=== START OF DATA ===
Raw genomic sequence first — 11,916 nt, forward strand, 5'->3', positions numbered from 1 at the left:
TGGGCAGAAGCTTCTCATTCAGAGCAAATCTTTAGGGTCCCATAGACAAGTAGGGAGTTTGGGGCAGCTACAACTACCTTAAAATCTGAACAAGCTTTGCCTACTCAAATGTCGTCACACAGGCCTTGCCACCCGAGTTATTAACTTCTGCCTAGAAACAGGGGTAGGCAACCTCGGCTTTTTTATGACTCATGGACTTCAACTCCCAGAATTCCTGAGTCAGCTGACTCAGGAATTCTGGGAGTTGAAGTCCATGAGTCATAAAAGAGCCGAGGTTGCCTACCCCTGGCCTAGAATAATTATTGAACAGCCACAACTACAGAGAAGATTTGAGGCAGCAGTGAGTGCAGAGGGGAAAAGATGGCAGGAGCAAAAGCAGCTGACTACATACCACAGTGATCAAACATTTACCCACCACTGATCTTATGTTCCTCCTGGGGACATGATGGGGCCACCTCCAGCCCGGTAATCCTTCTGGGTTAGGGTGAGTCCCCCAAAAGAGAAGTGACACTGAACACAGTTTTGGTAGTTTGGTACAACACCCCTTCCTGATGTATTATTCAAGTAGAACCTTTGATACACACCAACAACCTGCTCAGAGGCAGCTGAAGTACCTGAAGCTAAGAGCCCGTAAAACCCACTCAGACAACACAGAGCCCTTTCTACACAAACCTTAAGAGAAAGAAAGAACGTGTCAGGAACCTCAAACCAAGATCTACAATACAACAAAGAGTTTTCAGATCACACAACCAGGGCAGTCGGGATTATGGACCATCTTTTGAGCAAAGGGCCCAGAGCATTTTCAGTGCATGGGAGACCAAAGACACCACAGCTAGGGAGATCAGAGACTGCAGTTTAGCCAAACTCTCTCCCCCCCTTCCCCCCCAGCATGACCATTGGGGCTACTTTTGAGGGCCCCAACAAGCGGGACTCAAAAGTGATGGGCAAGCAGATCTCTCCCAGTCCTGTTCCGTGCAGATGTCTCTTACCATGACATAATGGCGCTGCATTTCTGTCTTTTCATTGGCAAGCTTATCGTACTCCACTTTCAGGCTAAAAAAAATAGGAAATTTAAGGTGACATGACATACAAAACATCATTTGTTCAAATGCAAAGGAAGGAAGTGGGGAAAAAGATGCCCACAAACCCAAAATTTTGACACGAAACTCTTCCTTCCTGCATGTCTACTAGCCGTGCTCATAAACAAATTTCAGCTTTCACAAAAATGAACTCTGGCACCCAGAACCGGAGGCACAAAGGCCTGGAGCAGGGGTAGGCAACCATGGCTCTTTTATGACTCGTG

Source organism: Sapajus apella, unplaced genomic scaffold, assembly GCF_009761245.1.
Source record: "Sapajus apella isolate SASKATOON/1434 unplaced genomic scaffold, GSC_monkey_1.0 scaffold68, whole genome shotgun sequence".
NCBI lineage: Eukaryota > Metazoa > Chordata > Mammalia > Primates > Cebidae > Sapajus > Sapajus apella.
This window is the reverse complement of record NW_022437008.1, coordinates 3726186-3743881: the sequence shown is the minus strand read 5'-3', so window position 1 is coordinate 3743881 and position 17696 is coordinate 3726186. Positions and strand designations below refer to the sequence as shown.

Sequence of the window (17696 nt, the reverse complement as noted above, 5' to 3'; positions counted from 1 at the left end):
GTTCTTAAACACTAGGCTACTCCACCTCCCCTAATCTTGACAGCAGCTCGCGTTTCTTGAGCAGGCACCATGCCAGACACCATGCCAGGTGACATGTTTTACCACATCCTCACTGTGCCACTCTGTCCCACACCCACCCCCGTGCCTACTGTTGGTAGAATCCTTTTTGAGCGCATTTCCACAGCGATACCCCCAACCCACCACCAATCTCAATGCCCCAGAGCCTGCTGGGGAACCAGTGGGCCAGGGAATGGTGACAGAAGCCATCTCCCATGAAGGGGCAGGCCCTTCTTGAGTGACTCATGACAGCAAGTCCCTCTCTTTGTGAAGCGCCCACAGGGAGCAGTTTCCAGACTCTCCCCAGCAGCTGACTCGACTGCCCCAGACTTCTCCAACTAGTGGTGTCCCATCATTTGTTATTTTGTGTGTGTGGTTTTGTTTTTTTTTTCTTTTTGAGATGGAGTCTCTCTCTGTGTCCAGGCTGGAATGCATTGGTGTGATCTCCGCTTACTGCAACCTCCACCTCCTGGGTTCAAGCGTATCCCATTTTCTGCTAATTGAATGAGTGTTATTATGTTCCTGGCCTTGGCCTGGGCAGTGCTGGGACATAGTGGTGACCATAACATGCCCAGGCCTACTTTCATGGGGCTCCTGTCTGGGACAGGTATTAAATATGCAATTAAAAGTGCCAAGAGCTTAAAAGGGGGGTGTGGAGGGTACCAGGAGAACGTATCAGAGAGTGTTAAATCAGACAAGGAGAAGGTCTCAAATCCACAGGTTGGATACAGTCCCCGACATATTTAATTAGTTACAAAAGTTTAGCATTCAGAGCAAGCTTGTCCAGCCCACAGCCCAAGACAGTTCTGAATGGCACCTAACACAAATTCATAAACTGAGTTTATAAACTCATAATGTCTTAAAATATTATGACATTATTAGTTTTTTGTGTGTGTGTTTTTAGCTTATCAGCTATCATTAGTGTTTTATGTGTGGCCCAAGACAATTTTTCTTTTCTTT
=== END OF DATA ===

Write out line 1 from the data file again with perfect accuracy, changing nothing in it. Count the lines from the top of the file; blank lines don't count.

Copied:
Raw genomic sequence first — 11,916 nt, forward strand, 5'->3', positions numbered from 1 at the left: